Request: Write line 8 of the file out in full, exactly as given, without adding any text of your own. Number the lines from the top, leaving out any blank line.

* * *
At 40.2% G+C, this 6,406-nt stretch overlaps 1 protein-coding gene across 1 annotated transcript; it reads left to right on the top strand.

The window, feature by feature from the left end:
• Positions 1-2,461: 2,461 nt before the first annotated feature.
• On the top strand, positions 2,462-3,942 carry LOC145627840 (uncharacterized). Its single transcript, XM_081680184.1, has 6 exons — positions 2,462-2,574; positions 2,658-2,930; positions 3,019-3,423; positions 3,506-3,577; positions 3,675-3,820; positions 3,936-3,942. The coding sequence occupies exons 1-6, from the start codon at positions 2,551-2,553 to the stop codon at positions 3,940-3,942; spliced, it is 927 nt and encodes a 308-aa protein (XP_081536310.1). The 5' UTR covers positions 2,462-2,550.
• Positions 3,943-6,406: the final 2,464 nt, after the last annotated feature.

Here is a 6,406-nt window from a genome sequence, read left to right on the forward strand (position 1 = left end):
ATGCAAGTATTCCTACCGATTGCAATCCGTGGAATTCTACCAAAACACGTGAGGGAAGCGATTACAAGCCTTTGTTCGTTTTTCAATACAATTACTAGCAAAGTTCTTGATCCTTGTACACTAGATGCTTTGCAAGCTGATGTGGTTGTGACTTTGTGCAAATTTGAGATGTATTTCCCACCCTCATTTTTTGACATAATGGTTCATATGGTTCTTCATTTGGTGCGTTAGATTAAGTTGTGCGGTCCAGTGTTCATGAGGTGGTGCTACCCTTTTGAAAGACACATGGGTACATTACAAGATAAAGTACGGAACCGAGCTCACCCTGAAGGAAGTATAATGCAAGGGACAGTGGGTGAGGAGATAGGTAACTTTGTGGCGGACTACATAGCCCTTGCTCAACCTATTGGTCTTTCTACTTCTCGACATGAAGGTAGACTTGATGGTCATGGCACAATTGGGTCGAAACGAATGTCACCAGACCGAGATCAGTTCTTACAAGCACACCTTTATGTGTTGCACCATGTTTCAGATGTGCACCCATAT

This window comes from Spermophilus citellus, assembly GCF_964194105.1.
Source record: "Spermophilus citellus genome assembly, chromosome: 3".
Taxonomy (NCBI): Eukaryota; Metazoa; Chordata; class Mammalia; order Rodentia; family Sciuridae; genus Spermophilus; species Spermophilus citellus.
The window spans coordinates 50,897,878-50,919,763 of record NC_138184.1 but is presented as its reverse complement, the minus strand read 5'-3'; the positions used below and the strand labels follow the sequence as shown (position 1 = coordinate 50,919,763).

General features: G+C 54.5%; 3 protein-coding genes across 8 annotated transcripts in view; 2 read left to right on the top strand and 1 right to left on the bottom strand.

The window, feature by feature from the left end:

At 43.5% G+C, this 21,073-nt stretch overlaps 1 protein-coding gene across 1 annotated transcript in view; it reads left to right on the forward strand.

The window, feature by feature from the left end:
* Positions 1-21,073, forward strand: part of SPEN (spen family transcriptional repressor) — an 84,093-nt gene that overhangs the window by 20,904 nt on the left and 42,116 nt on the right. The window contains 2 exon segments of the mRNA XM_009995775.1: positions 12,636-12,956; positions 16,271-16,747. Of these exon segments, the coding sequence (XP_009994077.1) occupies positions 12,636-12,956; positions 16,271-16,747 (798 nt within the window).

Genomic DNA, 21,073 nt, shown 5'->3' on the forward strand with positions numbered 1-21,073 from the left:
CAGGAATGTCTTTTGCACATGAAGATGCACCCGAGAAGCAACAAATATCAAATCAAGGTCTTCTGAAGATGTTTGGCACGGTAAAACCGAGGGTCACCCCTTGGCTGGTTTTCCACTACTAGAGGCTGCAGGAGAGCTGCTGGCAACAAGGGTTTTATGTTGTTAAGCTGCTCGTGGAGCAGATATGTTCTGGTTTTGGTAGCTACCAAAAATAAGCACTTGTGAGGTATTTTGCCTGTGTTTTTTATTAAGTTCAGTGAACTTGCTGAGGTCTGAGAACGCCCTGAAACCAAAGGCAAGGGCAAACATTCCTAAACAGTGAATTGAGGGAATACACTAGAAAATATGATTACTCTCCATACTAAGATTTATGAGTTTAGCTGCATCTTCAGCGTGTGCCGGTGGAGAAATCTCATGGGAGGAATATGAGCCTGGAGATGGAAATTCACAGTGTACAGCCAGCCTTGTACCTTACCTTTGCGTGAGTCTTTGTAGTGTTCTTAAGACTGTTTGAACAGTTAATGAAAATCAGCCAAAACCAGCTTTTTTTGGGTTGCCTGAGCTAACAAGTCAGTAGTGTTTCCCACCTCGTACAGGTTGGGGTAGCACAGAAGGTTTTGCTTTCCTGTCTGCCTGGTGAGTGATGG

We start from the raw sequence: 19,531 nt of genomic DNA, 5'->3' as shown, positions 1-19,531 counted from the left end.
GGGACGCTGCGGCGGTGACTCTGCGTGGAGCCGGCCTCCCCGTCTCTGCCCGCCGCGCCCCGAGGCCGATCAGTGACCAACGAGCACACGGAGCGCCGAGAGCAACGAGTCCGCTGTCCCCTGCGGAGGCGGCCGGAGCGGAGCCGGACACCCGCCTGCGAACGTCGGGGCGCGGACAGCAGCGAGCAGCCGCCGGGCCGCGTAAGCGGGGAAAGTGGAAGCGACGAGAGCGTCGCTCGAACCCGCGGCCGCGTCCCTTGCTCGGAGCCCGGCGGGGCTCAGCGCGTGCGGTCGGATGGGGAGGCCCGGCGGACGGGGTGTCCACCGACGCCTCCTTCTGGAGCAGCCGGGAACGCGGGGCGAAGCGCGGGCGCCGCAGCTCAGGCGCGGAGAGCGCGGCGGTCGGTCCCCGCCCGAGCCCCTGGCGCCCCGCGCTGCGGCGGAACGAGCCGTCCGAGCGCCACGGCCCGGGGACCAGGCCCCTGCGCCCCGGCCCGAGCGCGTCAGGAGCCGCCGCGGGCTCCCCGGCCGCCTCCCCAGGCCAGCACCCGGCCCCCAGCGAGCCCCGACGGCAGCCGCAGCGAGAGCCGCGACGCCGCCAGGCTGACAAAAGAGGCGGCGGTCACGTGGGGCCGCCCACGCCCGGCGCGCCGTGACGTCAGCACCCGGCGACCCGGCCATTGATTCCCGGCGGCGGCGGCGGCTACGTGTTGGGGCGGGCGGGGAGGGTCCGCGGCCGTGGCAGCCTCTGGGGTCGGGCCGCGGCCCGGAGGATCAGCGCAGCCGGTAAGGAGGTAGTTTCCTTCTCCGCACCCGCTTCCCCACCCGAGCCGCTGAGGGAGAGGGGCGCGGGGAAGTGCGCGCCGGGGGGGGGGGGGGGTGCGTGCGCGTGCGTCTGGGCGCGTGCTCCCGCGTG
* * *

This window comes from Spermophilus citellus, assembly GCF_964194105.1.